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Oct 27, 2015

grocery shopping, lessons in hoarding

Cooking can be a stressful thing in any country and culture. However, there usually helps or shortcuts to make it just a titch easier. There are packets, powders, cans, and pre-sliced everything. If you run out of something or decide at the last minute you want something else, you can pop into any store or gas station and get it with relative ease. And how about those days when you don’t want to cook, or are craving something different? You can go to any number of restaurants and order it.

Cooking on the mission field is a strange mix of being the same and being very, very different.
So sweet and welcoming! It's like shopping with friends... and neighbors, and coworkers, and... Oh wait. :-)
For one, the store on the center is only open 2 days a week, and if you run out between shopping days, well… I hope your neighbor has some. Sometimes it’s feast or famine as far as shopping goes; and it’s amazing how quickly your mindset changes when you have to shop here. You see something that has been out of stock for a while, let’s say milk… You know you have 2 cartons at your house and a bit of milk powder in a tin, but you can plainly see that there isn’t much left in the store. You don’t think much about it and continue on. A couple of weeks later, however, you notice that they got a new shipment of milk in – and the shelves are full!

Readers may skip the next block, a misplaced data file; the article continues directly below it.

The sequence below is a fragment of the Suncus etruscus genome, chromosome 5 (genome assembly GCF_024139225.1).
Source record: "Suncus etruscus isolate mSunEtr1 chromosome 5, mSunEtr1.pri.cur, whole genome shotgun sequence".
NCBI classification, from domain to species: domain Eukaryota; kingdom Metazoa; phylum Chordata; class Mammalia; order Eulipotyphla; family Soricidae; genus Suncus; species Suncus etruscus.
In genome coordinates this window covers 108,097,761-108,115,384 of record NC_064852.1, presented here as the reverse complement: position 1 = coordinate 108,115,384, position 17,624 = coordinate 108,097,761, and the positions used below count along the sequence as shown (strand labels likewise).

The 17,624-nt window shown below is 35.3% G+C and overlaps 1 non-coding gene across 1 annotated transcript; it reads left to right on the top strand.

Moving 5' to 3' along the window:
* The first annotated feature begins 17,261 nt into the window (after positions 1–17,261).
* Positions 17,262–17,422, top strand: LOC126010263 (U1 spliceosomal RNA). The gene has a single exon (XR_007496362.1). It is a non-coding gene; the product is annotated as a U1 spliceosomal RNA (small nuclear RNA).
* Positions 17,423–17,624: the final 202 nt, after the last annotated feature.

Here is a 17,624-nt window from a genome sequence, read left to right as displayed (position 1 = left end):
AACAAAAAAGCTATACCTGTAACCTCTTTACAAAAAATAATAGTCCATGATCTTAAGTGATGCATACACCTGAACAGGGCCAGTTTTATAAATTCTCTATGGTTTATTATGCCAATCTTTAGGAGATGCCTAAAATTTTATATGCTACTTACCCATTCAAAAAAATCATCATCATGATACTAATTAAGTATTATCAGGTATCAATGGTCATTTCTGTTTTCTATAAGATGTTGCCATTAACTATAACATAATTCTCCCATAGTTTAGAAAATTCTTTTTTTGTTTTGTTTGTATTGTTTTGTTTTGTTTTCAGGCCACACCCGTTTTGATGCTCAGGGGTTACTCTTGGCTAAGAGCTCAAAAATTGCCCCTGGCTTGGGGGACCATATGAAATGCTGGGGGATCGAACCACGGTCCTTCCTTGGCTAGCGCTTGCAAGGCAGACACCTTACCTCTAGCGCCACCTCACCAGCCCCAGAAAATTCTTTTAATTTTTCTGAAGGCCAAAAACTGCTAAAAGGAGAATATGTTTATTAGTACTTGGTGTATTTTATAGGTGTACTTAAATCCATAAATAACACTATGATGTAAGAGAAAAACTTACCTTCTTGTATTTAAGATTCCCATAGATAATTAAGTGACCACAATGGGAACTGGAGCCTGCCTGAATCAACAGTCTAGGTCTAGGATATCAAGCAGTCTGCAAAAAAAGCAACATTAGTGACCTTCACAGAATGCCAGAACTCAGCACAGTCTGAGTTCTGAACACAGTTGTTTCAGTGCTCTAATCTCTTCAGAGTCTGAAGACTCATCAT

At that moment, it doesn’t matter if you were planning on buying milk or not, it doesn’t matter if you needed it, and it doesn’t matter if it costs $7. You buy it (and at least 2-3 extras) just because it’s there and you know they’ll eventually run out again. There’s a little bit of hoarding that is 100% necessary in order to keep your pantry relatively stocked.
Just a typical shopping day in PNG supply. How badly do you want a 2kg ham? #notthatbad 
There are some grocery stores in town that we can shop in if our store runs out of something, but it requires getting a group of at least 3 (including one man) and renting or borrowing a vehicle to make the 20 minute drive into town. Sometimes it’s worth it, and other times it’s just not– I managed to find the last kg (2 lbs) of cream cheese in the country (I exaggerate… mostly) to go on the bagels that I made but couldn’t eat because there was no cream cheese.
Mmm.... homemade bagels.
As an aside, does anyone else think bagels need cream cheese in order to be edible, or is that just me? Just me? Oh… nevermind then.

The cooking is pretty much the same as anywhere else in the world, with the exception that you have to make from scratch pretty much everything. There are no grab and go shortcuts to make cooking easier or quicker. Luckily for me, I really enjoy cooking and there’s something so enchantingly old-fashioned about making your own food from raw ingredients. I’ve learned how to make pizza dough, bagels, yogurt (from milk powder), and granola.

I know that not everyone feels the same way, but I think it is absolutely so much fun adapting to the idiosyncrasies of a new home country. It’s a good to be reminded that things work or don’t work differently than you’re used to, that this center is not “Little America” and it only makes you miserable to be upset about things that simply are and cannot be changed.

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